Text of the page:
C2C: Now that Chef Russell is officially on staff, how is it going?
BL: There’s a palpable difference in the team. It’s like a beautiful breath of fresh air. He’s already established a lot of organizational systems and standards, and he’s transformed our service guarantees. He understands the urgency and timing of a burger going out in 10 minutes. He is also bringing imagination and creativity to the menus.
The best part is that he walks through the clubhouse with a smile on his face. If you ask him how he’s doing, he’ll tell you he’s “having a blast.” His attitude is infectious.
C2C: Do the members appreciate that they have such a highly qualified chef?
BL: There’s a small percentage attuned to it. We’ve done some marketing to let them know that he is one of only 72 CMCs, and that he’s going to take our dining program to a whole new level. He has certainly made his presence known by walking through the dining room, engaging with members, and asking them what they like and don’t like.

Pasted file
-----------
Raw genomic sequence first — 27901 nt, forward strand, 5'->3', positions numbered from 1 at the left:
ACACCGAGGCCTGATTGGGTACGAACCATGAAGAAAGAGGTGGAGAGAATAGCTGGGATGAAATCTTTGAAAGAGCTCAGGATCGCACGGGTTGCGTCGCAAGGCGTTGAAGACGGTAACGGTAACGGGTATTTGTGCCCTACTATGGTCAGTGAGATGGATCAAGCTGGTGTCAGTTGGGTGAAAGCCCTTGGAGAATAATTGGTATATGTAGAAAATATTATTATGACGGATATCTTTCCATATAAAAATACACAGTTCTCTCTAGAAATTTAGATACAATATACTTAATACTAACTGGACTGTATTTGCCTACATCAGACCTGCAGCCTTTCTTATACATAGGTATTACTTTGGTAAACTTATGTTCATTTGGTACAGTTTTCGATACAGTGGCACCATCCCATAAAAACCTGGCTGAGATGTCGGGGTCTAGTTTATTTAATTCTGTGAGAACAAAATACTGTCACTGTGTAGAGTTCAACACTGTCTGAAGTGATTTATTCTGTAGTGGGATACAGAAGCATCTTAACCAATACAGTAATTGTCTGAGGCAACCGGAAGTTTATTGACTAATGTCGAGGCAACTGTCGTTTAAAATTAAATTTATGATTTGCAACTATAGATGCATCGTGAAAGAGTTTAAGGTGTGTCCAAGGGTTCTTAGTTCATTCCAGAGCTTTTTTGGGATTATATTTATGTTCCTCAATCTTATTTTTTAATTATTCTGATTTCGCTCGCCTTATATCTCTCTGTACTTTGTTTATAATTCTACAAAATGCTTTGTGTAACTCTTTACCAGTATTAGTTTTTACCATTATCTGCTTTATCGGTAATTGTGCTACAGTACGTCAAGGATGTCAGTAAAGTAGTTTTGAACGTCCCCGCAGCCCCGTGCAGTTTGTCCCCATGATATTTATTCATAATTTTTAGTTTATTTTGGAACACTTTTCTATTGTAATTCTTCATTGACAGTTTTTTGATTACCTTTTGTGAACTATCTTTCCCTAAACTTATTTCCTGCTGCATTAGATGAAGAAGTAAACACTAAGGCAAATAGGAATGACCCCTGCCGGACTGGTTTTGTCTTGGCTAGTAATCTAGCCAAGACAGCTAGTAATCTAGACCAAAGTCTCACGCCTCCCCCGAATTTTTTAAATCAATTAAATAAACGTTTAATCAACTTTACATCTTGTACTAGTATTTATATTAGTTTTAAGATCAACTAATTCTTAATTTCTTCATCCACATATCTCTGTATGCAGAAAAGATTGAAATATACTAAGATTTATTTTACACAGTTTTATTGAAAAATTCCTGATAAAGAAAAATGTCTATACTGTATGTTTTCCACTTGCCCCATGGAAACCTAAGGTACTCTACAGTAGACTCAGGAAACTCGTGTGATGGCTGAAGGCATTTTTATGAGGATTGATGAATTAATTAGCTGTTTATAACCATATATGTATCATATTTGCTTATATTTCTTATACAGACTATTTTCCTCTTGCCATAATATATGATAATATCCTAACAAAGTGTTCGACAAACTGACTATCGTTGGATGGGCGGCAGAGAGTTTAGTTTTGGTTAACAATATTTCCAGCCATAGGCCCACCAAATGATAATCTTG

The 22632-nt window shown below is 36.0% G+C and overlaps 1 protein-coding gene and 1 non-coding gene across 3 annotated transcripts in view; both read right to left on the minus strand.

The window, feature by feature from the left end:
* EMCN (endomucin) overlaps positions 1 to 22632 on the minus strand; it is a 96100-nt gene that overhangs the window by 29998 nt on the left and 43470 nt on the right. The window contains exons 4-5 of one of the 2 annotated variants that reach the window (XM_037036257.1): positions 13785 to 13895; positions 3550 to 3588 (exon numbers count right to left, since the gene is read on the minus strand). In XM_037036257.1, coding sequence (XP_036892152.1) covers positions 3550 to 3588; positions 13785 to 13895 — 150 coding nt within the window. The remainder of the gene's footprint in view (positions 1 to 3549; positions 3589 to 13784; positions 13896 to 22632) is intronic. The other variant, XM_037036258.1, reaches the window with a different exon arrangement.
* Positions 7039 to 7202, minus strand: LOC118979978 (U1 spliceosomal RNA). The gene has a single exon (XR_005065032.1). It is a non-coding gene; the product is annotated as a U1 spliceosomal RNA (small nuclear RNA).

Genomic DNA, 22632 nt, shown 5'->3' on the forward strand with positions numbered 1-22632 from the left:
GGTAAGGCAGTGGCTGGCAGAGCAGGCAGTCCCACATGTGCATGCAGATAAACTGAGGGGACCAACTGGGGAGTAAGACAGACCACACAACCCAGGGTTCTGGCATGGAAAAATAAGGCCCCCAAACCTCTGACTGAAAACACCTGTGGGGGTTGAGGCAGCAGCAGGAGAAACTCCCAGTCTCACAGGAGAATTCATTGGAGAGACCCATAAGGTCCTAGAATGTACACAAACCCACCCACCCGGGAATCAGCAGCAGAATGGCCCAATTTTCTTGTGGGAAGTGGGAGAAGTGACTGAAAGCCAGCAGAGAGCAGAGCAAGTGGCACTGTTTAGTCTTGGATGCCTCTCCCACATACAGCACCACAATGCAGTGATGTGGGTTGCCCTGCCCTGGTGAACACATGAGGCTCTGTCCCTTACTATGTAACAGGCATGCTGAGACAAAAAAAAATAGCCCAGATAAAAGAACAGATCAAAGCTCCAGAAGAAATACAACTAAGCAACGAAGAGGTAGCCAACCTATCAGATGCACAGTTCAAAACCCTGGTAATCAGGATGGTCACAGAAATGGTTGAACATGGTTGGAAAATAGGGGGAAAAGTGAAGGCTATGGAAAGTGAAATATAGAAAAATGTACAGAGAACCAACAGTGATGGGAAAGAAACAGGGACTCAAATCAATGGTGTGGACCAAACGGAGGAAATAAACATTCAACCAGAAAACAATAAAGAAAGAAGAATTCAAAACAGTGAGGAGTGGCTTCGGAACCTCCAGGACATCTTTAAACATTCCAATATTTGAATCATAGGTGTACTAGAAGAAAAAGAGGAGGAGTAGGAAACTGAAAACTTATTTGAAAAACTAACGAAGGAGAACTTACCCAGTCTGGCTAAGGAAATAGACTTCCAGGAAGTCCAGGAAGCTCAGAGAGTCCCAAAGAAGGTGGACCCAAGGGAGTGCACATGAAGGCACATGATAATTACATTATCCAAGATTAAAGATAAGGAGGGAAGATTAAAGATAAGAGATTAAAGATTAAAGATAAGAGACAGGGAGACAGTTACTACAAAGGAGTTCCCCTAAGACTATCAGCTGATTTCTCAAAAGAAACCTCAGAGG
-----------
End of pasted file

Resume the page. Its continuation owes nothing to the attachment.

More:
C2C: What are some of your F&B goals now?
BL: In the short term, we want to get to get to $2 million by the end of 2017. We’ll do that by providing a higher quality product and a fair value. In five years, we want to see this as a $3 million program.
C2C: How will you support Chef Russell as he works toward those goals?